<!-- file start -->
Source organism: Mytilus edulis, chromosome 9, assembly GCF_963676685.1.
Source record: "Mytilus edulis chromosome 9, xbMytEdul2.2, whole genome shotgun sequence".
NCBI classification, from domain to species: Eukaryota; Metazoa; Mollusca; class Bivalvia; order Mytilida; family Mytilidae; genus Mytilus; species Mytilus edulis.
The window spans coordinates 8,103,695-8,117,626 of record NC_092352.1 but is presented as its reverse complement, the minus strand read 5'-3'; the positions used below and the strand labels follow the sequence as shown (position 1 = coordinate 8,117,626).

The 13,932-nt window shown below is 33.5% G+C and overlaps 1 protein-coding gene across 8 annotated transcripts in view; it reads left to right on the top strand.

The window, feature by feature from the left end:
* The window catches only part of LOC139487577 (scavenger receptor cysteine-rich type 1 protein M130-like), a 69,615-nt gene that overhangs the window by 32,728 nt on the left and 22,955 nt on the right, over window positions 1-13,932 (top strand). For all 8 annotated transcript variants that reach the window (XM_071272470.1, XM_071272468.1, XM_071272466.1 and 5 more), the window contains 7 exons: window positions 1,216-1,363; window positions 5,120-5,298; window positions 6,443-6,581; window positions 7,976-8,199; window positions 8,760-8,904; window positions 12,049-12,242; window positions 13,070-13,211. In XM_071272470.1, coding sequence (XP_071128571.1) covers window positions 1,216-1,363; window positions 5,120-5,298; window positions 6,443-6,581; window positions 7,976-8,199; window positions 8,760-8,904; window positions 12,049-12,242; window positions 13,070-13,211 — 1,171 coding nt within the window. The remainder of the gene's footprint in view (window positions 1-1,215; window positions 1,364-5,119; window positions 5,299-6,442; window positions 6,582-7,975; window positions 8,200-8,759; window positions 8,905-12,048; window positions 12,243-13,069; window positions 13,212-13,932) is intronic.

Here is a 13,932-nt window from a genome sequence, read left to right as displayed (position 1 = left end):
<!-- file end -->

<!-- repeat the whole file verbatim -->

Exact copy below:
Source organism: Mytilus edulis, chromosome 9, assembly GCF_963676685.1.
Source record: "Mytilus edulis chromosome 9, xbMytEdul2.2, whole genome shotgun sequence".
NCBI classification, from domain to species: Eukaryota; Metazoa; Mollusca; class Bivalvia; order Mytilida; family Mytilidae; genus Mytilus; species Mytilus edulis.
The window spans coordinates 8,103,695-8,117,626 of record NC_092352.1 but is presented as its reverse complement, the minus strand read 5'-3'; the positions used below and the strand labels follow the sequence as shown (position 1 = coordinate 8,117,626).

The 13,932-nt window shown below is 33.5% G+C and overlaps 1 protein-coding gene across 8 annotated transcripts in view; it reads left to right on the top strand.

The window, feature by feature from the left end:
* The window catches only part of LOC139487577 (scavenger receptor cysteine-rich type 1 protein M130-like), a 69,615-nt gene that overhangs the window by 32,728 nt on the left and 22,955 nt on the right, over window positions 1-13,932 (top strand). For all 8 annotated transcript variants that reach the window (XM_071272470.1, XM_071272468.1, XM_071272466.1 and 5 more), the window contains 7 exons: window positions 1,216-1,363; window positions 5,120-5,298; window positions 6,443-6,581; window positions 7,976-8,199; window positions 8,760-8,904; window positions 12,049-12,242; window positions 13,070-13,211. In XM_071272470.1, coding sequence (XP_071128571.1) covers window positions 1,216-1,363; window positions 5,120-5,298; window positions 6,443-6,581; window positions 7,976-8,199; window positions 8,760-8,904; window positions 12,049-12,242; window positions 13,070-13,211 — 1,171 coding nt within the window. The remainder of the gene's footprint in view (window positions 1-1,215; window positions 1,364-5,119; window positions 5,299-6,442; window positions 6,582-7,975; window positions 8,200-8,759; window positions 8,905-12,048; window positions 12,243-13,069; window positions 13,212-13,932) is intronic.

Here is a 13,932-nt window from a genome sequence, read left to right as displayed (position 1 = left end):